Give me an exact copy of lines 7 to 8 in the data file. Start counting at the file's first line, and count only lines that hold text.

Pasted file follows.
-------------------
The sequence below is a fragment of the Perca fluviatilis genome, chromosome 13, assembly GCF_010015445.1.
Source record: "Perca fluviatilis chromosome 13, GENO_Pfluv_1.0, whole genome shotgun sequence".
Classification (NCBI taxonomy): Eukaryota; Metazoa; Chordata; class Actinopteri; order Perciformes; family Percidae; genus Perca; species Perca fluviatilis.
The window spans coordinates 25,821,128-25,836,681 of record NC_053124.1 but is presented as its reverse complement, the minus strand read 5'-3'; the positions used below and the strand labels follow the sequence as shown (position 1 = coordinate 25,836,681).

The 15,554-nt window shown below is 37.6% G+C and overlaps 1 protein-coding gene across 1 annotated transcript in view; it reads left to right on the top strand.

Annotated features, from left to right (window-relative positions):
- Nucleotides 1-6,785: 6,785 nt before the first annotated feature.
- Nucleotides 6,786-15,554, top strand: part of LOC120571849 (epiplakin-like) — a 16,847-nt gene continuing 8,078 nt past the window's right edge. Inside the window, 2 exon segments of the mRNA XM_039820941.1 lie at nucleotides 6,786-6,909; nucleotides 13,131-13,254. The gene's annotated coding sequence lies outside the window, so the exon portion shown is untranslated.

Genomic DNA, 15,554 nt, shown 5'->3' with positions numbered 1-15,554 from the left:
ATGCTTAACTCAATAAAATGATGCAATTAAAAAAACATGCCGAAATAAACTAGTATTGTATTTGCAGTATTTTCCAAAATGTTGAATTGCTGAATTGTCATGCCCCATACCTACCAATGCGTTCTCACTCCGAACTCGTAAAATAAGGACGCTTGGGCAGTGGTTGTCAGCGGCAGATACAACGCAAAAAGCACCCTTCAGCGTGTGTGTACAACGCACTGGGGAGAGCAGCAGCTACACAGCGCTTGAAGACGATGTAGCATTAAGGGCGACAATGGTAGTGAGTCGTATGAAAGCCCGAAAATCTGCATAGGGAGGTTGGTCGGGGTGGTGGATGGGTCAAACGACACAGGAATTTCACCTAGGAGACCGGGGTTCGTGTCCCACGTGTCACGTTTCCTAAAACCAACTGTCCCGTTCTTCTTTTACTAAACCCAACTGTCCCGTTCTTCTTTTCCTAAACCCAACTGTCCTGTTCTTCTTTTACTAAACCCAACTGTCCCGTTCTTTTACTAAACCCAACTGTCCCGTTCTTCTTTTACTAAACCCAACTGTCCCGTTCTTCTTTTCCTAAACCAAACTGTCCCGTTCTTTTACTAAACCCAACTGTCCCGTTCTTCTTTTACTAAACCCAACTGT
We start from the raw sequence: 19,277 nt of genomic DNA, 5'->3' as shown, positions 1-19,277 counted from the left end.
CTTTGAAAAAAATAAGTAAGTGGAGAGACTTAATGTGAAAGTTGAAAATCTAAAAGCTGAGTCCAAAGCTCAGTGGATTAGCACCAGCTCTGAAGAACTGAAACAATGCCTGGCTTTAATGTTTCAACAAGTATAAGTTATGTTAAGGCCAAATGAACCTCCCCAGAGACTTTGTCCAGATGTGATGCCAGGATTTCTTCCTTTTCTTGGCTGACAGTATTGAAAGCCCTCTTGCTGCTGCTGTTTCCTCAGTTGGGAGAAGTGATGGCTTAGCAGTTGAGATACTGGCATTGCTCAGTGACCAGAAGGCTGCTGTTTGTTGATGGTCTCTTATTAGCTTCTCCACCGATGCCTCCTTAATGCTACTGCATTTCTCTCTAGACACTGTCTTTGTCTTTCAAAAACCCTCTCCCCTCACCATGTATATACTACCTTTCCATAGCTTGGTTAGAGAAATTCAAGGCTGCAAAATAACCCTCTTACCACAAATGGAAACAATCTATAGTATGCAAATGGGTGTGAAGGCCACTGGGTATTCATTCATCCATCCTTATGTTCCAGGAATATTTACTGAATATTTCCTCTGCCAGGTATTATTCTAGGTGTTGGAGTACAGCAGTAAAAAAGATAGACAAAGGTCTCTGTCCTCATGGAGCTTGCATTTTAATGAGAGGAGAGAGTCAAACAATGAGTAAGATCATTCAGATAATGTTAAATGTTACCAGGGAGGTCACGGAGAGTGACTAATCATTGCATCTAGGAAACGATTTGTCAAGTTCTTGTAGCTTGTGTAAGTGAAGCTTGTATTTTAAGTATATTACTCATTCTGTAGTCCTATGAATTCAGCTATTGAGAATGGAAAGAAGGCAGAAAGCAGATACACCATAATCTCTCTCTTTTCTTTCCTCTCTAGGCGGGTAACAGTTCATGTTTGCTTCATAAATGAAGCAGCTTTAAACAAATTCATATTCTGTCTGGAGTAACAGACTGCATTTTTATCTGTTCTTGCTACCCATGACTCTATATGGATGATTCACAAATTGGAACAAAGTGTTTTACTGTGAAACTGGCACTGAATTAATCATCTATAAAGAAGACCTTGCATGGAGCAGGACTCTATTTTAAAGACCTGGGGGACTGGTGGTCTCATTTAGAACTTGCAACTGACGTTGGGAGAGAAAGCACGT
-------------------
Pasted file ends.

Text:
- Nucleotides 1-6,785: 6,785 nt before the first annotated feature.
- Nucleotides 6,786-15,554, top strand: part of LOC120571849 (epiplakin-like) — a 16,847-nt gene continuing 8,078 nt past the window's right edge. Inside the window, 2 exon segments of the mRNA XM_039820941.1 lie at nucleotides 6,786-6,909; nucleotides 13,131-13,254. The gene's annotated coding sequence lies outside the window, so the exon portion shown is untranslated.